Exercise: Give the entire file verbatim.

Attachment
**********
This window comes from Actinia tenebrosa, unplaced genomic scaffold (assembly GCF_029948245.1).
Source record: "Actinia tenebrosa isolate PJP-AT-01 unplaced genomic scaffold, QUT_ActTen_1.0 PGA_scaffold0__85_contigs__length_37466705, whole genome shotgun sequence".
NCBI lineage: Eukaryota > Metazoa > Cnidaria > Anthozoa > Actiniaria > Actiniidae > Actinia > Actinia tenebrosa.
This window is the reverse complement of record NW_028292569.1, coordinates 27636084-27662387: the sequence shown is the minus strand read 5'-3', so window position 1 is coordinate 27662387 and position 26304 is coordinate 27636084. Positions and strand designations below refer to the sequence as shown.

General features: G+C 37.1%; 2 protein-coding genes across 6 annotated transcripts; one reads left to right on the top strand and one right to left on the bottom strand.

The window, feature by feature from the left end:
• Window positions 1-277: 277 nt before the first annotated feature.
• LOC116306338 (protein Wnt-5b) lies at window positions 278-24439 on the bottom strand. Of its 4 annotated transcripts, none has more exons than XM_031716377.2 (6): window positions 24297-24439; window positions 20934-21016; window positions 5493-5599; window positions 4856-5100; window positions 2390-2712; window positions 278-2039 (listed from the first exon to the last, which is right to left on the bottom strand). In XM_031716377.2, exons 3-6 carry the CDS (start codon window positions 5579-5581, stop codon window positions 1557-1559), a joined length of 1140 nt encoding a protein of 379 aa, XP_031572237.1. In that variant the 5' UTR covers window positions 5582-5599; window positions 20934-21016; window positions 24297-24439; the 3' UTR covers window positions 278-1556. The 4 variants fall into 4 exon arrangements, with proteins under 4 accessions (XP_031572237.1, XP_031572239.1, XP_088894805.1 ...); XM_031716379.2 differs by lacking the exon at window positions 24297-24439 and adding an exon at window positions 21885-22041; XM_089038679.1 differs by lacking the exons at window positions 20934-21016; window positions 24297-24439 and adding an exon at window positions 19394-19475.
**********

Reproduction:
This window comes from Actinia tenebrosa, unplaced genomic scaffold (assembly GCF_029948245.1).
Source record: "Actinia tenebrosa isolate PJP-AT-01 unplaced genomic scaffold, QUT_ActTen_1.0 PGA_scaffold0__85_contigs__length_37466705, whole genome shotgun sequence".
NCBI lineage: Eukaryota > Metazoa > Cnidaria > Anthozoa > Actiniaria > Actiniidae > Actinia > Actinia tenebrosa.
This window is the reverse complement of record NW_028292569.1, coordinates 27636084-27662387: the sequence shown is the minus strand read 5'-3', so window position 1 is coordinate 27662387 and position 26304 is coordinate 27636084. Positions and strand designations below refer to the sequence as shown.

General features: G+C 37.1%; 2 protein-coding genes across 6 annotated transcripts; one reads left to right on the top strand and one right to left on the bottom strand.

The window, feature by feature from the left end:
• Window positions 1-277: 277 nt before the first annotated feature.
• LOC116306338 (protein Wnt-5b) lies at window positions 278-24439 on the bottom strand. Of its 4 annotated transcripts, none has more exons than XM_031716377.2 (6): window positions 24297-24439; window positions 20934-21016; window positions 5493-5599; window positions 4856-5100; window positions 2390-2712; window positions 278-2039 (listed from the first exon to the last, which is right to left on the bottom strand). In XM_031716377.2, exons 3-6 carry the CDS (start codon window positions 5579-5581, stop codon window positions 1557-1559), a joined length of 1140 nt encoding a protein of 379 aa, XP_031572237.1. In that variant the 5' UTR covers window positions 5582-5599; window positions 20934-21016; window positions 24297-24439; the 3' UTR covers window positions 278-1556. The 4 variants fall into 4 exon arrangements, with proteins under 4 accessions (XP_031572237.1, XP_031572239.1, XP_088894805.1 ...); XM_031716379.2 differs by lacking the exon at window positions 24297-24439 and adding an exon at window positions 21885-22041; XM_089038679.1 differs by lacking the exons at window positions 20934-21016; window positions 24297-24439 and adding an exon at window positions 19394-19475.